Haftar’s forces are fighting Islamist groups, including Ansar Al-Shari’a, for control of the port city, which is the main entry point for wheat and other food imports into eastern Libya. Haftar emerged as a renegade commander fighting Islamists but has recently entered into a frail alliance with the government.
“We will bomb any ship approaching the coast and hold the port director responsible for it,” Saqer Al-Jouroushi, Haftar’s air defense commander, told Reuters. Ansar Al-Shari’a had used the port to get ammunition and weapons, he said.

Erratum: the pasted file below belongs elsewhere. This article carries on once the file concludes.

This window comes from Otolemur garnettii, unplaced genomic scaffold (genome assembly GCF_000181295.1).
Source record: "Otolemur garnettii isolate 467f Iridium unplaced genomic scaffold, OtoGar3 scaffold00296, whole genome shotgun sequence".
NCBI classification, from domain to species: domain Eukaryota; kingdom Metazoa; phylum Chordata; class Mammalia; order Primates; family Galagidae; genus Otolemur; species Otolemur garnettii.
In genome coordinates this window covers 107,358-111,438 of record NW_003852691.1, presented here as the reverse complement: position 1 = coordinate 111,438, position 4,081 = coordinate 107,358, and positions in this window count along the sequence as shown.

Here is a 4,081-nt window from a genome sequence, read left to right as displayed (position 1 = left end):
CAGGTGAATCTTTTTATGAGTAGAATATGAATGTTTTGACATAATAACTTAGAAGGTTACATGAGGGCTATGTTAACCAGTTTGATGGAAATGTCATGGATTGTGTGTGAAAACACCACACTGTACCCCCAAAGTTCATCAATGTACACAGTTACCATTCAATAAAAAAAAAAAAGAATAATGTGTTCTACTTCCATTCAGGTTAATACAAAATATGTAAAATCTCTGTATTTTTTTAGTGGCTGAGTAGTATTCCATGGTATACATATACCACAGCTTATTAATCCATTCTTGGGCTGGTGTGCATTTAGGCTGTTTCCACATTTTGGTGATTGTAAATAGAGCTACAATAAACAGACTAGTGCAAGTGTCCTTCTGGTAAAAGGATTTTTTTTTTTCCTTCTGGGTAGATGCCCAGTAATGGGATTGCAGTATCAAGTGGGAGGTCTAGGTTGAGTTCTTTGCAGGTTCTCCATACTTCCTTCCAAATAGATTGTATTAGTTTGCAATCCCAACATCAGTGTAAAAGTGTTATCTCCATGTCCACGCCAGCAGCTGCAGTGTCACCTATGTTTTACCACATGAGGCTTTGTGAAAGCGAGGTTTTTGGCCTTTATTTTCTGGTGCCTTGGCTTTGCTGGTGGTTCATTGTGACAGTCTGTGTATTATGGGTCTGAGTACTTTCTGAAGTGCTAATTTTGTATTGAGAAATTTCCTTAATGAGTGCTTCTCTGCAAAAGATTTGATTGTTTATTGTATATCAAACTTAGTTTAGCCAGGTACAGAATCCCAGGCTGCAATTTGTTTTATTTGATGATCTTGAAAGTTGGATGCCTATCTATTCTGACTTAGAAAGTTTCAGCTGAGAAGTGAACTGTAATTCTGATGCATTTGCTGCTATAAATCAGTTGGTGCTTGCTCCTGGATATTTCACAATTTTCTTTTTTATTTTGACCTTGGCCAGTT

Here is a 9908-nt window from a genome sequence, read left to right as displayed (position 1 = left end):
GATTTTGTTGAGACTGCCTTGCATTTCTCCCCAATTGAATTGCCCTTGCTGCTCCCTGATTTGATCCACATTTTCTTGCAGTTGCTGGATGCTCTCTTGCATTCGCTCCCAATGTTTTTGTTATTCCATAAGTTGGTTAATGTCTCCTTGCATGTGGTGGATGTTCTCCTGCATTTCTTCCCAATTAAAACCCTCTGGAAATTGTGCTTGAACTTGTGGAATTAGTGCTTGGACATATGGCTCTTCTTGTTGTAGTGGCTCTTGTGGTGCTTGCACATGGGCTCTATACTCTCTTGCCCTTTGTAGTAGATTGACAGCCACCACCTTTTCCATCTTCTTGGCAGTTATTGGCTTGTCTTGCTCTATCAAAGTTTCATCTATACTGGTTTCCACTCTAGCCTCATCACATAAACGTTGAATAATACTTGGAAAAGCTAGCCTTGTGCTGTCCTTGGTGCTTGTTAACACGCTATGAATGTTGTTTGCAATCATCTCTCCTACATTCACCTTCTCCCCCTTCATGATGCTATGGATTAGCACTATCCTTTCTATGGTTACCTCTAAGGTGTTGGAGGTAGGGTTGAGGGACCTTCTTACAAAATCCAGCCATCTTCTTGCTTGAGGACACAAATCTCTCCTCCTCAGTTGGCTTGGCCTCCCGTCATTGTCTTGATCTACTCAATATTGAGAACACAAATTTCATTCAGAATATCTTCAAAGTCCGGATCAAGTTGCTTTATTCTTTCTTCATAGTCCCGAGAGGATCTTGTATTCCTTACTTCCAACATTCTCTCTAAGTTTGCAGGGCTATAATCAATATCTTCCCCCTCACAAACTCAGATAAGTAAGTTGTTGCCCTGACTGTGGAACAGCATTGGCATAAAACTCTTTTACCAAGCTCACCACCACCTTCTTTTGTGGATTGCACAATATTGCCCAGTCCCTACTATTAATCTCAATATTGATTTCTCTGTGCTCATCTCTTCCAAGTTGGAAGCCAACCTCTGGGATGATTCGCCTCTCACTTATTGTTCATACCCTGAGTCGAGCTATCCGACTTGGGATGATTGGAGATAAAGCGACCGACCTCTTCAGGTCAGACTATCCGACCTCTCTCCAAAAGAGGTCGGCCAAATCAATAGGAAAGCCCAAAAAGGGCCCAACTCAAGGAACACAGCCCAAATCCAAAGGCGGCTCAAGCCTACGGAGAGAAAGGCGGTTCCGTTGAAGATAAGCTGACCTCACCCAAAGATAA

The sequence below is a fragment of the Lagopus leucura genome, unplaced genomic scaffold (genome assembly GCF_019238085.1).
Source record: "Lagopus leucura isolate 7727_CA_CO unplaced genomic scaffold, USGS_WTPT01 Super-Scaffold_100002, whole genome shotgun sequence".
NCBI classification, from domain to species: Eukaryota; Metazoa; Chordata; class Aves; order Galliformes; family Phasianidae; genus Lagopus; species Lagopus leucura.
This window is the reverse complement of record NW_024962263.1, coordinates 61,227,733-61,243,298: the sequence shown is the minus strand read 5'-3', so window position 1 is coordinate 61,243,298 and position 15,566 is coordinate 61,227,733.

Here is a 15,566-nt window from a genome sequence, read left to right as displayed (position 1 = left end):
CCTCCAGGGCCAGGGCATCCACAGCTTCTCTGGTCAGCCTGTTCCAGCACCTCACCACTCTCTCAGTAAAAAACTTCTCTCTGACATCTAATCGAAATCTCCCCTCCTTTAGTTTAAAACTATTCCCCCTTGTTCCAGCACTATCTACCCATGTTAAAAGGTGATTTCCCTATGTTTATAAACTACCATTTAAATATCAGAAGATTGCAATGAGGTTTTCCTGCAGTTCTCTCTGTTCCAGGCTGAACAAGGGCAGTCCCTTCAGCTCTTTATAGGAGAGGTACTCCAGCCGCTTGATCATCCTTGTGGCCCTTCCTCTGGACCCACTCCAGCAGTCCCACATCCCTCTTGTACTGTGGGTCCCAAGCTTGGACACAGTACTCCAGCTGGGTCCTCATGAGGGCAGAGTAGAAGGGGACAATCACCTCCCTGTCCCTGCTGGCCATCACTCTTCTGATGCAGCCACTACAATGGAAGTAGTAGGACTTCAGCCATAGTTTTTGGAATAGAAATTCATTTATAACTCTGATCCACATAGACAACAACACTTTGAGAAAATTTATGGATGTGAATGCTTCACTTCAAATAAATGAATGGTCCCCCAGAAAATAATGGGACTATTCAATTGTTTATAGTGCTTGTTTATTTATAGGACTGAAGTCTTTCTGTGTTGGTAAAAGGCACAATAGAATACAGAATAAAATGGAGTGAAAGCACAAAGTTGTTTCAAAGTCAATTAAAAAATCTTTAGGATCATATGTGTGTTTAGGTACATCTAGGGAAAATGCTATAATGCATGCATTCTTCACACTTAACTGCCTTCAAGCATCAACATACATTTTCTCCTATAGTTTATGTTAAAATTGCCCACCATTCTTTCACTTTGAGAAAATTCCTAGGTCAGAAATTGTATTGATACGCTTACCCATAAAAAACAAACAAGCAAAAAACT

Western powers and Libya’s neighbors worry the oil producer will turn into a failed state. A weak government has proven unable to control former rebels who helped oust Muammar Gaddafi in 2011 but now effectively run the country.
The government has lost control of the capital Tripoli to an armed opposition group from the western city of Misrata, forcing senior officials to relocate to Tobruk in the far east.
In Benghazi, special forces have allied themselves with Haftar’s forces to fend off Islamist militants which have overrun several army camps and are trying to seize the civilian and military airports.